which returns 0347, the order number of the first record that meets supplied criteria. Note XLOOKUP is not case-sensitive. In the example shown, we are looking for the order number of the first order to Chicago over $250. We are constructing a lookup array using the following expression and boolean logic: When this expression is evaluated, we first get two arrays of TRUE FALSE values like this: When the two arrays are multiplied by one another, the math operation results in a single array of 1’s and 0’s like this: We now have the following formula, and you can see why we are using 1 for the lookup value: XLOOKUP matches the 1 in 8th position, and returns the correponding 8th value from B5:B14, which is 0347.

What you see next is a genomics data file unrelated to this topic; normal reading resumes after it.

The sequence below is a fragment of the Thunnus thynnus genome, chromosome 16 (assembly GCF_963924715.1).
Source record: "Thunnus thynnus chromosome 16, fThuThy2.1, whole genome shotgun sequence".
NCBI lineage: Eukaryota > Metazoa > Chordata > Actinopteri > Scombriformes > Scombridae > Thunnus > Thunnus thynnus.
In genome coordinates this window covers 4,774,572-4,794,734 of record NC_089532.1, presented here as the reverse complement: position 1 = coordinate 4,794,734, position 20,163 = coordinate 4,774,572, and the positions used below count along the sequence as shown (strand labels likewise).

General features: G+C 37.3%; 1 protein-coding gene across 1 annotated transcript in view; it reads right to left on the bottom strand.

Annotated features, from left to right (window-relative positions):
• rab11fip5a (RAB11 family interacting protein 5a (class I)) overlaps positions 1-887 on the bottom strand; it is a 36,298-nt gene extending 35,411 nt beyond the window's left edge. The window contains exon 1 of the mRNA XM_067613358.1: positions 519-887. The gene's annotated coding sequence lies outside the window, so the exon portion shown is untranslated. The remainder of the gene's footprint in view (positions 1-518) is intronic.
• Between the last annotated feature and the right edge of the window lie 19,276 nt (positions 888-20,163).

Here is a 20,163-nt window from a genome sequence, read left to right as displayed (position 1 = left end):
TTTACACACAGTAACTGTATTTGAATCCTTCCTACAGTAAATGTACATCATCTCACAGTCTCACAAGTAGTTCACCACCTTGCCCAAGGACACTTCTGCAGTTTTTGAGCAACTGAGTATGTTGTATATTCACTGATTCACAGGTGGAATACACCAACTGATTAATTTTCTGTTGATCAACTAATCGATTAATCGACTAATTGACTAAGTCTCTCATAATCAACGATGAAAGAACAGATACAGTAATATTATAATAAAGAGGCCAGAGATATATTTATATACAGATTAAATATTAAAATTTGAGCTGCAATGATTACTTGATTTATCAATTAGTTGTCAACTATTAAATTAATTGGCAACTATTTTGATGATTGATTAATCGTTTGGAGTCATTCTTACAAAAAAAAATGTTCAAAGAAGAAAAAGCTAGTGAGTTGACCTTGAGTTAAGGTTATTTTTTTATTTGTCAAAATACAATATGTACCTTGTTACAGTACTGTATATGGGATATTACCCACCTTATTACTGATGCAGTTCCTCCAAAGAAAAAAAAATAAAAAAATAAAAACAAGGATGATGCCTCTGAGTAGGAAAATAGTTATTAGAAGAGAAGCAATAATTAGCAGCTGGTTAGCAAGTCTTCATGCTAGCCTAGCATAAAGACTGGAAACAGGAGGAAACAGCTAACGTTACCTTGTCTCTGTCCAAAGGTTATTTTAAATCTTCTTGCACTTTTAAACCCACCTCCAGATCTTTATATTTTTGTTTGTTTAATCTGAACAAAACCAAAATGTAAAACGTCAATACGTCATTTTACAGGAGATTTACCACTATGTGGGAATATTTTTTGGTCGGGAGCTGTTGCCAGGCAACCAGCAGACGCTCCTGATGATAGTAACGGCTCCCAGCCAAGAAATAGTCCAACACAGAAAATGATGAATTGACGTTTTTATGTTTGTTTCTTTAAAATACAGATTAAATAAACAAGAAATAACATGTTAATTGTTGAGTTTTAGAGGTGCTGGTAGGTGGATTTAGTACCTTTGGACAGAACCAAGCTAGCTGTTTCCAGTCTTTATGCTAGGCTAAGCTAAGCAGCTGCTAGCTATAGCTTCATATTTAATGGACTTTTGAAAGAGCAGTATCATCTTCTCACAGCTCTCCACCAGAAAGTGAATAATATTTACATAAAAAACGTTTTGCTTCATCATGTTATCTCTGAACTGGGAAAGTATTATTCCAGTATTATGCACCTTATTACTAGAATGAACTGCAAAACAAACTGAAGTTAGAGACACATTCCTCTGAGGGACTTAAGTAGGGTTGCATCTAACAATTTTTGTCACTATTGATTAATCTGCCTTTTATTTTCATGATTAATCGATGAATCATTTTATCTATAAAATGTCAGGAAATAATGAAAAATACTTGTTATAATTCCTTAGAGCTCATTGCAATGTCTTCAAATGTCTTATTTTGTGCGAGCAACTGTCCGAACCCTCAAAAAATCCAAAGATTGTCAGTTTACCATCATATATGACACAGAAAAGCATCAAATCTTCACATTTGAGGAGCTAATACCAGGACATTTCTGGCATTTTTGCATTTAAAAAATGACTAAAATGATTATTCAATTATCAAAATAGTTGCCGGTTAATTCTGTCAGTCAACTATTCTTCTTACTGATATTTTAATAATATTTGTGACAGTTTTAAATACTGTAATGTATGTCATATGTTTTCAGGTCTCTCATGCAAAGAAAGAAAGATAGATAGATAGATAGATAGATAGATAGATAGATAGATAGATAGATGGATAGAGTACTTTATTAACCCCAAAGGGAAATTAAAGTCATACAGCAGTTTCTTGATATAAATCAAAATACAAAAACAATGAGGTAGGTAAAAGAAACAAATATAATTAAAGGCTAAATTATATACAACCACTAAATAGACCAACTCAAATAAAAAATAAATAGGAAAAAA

With a single criteria

As seen above, math operations automatically coerce TRUE and FALSE values to 1’s and 0’s. Therefore, when using multiple expressions, a lookup value of 1 makes sense. In cases where you have only a single criteria, say, “amount > 250”, you can look for TRUE instead like this: Alternatively, you can force the TRUE FALSE values to 1’s and 0’s, and use 1 like this.

Dave Bruns

Hi - I’m Dave Bruns, and I run Exceljet with my wife, Lisa. Our goal is to help you work faster in Excel. We create short videos, and clear examples of formulas, functions, pivot tables, conditional formatting, and charts.